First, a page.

Religious minorities in Iran’s prisons: “You don’t know what they do to us”

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Rajaee Shahr Prison

Rajaee Shahr Prison

“The situation of political and ideological prisoners in Iran is appalling. This isn’t kept secret from anyone. But if you are a religious minority, I’d venture the situation in prison always becomes more intolerable. I have experienced harassment, against myself and others, which I am sure wouldn’t have happened were we not Sunni.”

So says Soran, a Sunni citizen of Kurdistan province who has served time in both Sanandaj and Rajaei Shahr Prisons. The ill-treatment he received, he said, began long before he was brought into custody. “The border areas are tightly controlled by the security agencies and all activity in these areas becomes a political-security issue. Whether it’s environmentalism or labor movements, civil or pro-human rights activities, or even simple citizenship claims, everything where I grew up is viewed through a security lens. That’s why the torture and harassment begins even before you get to prison.”

Political defendants in areas like Kurdistan, he says, face particularly harsh treatment from the authorities. “In cases where a person is hit with a political or ideological charge – no matter how credible – their arrest is being carried out in the most terrifying and brutal way possible. Security forces raid their home during the worst hours of the day and night, without the slightest respect for their rights. From the outset, there’s noise, shouting, cursing, beating and sometimes even shots fired, regardless of the neighbors or the makeup of the household. They often violate people’s privacy by entering the bedrooms. All that only happens because the person is a religious minority.”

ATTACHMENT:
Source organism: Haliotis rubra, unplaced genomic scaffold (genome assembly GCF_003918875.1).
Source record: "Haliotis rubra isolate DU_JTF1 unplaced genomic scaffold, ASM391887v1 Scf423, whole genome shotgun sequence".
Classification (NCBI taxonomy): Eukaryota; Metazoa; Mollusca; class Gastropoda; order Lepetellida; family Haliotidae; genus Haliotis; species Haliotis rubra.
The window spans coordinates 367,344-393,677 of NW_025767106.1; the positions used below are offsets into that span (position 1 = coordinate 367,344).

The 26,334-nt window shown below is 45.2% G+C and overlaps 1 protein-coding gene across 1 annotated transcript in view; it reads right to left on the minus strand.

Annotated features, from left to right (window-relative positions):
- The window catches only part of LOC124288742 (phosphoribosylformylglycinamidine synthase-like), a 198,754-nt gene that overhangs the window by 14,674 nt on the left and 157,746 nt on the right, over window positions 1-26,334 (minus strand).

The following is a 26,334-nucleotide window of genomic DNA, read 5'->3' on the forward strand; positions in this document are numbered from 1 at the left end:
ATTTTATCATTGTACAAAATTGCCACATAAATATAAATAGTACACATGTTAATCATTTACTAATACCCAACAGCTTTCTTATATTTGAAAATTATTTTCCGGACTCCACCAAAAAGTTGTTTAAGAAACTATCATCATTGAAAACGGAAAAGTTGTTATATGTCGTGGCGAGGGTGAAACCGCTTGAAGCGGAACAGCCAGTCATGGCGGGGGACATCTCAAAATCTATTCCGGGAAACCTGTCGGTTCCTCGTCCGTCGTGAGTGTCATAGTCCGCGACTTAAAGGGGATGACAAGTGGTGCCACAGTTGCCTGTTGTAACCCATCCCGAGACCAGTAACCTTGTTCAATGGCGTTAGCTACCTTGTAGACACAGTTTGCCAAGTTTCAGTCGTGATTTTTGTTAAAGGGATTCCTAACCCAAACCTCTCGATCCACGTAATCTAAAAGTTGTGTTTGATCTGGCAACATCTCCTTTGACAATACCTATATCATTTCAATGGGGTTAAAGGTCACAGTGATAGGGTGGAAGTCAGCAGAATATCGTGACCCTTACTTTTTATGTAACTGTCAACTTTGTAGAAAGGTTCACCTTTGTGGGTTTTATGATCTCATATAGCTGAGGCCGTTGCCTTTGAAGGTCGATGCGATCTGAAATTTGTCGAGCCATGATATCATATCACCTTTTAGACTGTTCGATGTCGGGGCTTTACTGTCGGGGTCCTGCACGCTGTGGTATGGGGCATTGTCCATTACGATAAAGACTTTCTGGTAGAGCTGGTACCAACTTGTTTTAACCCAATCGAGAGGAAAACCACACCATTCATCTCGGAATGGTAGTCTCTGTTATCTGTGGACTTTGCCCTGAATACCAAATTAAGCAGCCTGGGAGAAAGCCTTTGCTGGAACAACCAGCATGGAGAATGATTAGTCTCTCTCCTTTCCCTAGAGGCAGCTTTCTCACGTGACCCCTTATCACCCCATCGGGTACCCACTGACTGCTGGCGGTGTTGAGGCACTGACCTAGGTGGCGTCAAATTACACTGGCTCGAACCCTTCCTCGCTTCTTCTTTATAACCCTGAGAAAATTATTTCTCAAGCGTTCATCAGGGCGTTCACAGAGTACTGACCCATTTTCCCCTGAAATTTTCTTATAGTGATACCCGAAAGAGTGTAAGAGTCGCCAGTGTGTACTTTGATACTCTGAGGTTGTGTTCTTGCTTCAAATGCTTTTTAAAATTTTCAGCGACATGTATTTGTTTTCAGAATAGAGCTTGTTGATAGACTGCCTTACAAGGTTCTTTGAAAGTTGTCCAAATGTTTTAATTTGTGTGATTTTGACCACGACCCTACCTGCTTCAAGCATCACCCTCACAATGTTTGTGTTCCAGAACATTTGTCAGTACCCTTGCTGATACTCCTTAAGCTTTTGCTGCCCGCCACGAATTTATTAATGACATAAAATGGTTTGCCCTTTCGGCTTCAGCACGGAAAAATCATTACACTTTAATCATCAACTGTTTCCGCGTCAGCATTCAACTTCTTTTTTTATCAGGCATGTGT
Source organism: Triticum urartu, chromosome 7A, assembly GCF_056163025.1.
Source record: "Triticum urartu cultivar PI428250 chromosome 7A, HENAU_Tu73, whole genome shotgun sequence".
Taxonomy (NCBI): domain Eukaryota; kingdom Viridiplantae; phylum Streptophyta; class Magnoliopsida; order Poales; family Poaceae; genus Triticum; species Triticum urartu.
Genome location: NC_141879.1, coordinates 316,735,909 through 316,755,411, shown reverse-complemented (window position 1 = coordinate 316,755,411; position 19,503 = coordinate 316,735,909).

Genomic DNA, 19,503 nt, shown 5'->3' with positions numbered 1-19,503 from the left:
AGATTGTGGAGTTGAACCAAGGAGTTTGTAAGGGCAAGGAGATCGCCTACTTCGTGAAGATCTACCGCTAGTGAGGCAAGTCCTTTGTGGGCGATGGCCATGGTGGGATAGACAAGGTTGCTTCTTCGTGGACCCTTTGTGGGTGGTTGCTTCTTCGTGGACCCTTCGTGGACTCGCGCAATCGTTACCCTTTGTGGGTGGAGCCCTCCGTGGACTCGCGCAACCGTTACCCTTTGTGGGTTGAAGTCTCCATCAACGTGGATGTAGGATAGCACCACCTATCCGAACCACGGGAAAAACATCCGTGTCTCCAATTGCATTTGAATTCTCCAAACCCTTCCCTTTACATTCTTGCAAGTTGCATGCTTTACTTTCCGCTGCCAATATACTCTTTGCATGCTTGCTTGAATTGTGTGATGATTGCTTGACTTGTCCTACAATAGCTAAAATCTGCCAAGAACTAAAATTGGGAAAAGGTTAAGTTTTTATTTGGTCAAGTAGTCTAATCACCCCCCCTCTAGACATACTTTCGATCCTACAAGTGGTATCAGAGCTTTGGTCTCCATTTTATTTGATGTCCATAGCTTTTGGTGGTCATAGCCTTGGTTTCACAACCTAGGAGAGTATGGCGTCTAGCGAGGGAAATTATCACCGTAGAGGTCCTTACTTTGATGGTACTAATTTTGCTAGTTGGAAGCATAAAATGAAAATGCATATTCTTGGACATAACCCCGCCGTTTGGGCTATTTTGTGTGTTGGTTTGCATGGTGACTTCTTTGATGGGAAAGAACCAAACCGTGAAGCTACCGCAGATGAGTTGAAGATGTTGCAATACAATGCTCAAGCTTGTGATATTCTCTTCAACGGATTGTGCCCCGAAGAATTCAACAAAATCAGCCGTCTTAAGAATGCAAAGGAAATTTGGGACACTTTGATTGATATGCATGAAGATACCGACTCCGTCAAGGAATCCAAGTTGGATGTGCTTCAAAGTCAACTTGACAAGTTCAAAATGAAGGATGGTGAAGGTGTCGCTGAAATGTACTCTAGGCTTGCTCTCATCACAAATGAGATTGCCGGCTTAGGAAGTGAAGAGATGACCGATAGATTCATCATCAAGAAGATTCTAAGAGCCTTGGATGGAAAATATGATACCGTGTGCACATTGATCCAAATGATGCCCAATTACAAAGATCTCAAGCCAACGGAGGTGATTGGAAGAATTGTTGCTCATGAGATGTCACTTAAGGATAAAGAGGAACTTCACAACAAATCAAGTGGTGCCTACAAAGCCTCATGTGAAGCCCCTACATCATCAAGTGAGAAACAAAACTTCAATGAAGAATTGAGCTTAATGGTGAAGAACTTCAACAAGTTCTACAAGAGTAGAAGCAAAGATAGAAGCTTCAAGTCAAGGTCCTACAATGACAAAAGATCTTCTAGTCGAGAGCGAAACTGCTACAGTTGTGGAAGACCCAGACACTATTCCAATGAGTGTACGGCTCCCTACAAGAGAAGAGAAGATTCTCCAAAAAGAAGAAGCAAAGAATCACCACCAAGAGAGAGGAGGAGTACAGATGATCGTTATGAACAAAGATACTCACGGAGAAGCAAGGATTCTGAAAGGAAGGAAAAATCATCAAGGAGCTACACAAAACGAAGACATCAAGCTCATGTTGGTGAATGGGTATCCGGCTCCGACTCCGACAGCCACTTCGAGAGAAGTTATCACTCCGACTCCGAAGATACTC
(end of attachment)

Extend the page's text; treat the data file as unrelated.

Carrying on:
In one such raid Soran witnessed, officers fired four shots at the defendant. “Obviously when an attack like this takes place, some people try to escape. This was a simple man. He was facing baseless allegations. His elderly mother was beaten in such a way that several parts of her chest and arms were broken. His wife was sleeping in her pyjamas when they kicked the bedroom door open and entered. He was shot in the leg while trying to escape, and was then beaten so badly we thought he might not live. They took him away anyway.”

This particular person, Soraj says, was then interrogated for several weeks alongside other political and security prisoners in the dreadful basement of Sanandaj. “The bullets were left in his leg for a few days. Only when it got infected and his condition became critical did they let the prison doctor come and see him.

“That man was later acquitted and released. That is, in the case of Sunni prisoners, the default is that the person is guilty. They take them and torture them to get the confession they want. If the person doesn’t confess, they’ll look for evidence to prove it, and when that isn’t found, they’ll release the person without feeling any shame. When not found, the person is released without them feeling any shame. If you’re both a Sunni and a Kurd, these two characteristics are enough for you to be guilty.”

Years of Warnings by Authorities and Journalists

Similar narratives have been heard before. In one report, the Turkmen journalist Daniel Babayani described the detention of a fellow Sunni Turk as follows: “Six vehicles of security agents, a total of about 25 officers, entered Hamed’s house and went up the stairs. Hamed opened the door in the hallway and said, ‘Where are you going? My mother doesn’t wear a hijab.’ But the officers ignored Hamed’s words, kicked down the doorway, entered the house and beat him. While searching of the home, officers confiscated Hamed’s personal belongings and put him in a car. His mother tried to stop the officers, but six of them beat her.”